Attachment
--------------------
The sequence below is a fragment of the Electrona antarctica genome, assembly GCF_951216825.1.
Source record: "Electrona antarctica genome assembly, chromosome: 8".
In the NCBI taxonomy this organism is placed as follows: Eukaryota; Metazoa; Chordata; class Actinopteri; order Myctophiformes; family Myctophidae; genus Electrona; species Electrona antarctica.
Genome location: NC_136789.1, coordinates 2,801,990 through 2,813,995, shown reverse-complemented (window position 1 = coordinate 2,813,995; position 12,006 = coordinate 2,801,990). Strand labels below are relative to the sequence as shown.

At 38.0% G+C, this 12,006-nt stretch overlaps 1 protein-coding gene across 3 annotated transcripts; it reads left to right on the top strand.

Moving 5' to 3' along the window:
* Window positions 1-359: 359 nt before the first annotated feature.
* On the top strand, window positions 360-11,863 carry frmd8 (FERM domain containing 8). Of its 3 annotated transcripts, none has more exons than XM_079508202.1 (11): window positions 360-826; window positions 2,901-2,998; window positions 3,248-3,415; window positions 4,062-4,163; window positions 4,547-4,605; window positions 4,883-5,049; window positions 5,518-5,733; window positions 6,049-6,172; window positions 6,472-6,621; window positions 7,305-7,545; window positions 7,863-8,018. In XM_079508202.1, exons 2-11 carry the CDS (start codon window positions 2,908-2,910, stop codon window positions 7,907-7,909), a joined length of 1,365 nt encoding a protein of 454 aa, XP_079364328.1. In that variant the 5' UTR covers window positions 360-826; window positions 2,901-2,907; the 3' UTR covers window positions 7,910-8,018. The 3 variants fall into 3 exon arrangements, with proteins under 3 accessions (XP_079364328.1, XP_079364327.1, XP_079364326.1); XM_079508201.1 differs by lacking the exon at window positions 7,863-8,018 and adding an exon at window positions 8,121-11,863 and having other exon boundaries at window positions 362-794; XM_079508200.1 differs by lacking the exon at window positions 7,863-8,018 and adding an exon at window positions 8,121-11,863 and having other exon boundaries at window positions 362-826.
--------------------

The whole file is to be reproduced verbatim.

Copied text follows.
The sequence below is a fragment of the Electrona antarctica genome, assembly GCF_951216825.1.
Source record: "Electrona antarctica genome assembly, chromosome: 8".
In the NCBI taxonomy this organism is placed as follows: Eukaryota; Metazoa; Chordata; class Actinopteri; order Myctophiformes; family Myctophidae; genus Electrona; species Electrona antarctica.
Genome location: NC_136789.1, coordinates 2,801,990 through 2,813,995, shown reverse-complemented (window position 1 = coordinate 2,813,995; position 12,006 = coordinate 2,801,990). Strand labels below are relative to the sequence as shown.

At 38.0% G+C, this 12,006-nt stretch overlaps 1 protein-coding gene across 3 annotated transcripts; it reads left to right on the top strand.

Moving 5' to 3' along the window:
* Window positions 1-359: 359 nt before the first annotated feature.
* On the top strand, window positions 360-11,863 carry frmd8 (FERM domain containing 8). Of its 3 annotated transcripts, none has more exons than XM_079508202.1 (11): window positions 360-826; window positions 2,901-2,998; window positions 3,248-3,415; window positions 4,062-4,163; window positions 4,547-4,605; window positions 4,883-5,049; window positions 5,518-5,733; window positions 6,049-6,172; window positions 6,472-6,621; window positions 7,305-7,545; window positions 7,863-8,018. In XM_079508202.1, exons 2-11 carry the CDS (start codon window positions 2,908-2,910, stop codon window positions 7,907-7,909), a joined length of 1,365 nt encoding a protein of 454 aa, XP_079364328.1. In that variant the 5' UTR covers window positions 360-826; window positions 2,901-2,907; the 3' UTR covers window positions 7,910-8,018. The 3 variants fall into 3 exon arrangements, with proteins under 3 accessions (XP_079364328.1, XP_079364327.1, XP_079364326.1); XM_079508201.1 differs by lacking the exon at window positions 7,863-8,018 and adding an exon at window positions 8,121-11,863 and having other exon boundaries at window positions 362-794; XM_079508200.1 differs by lacking the exon at window positions 7,863-8,018 and adding an exon at window positions 8,121-11,863 and having other exon boundaries at window positions 362-826.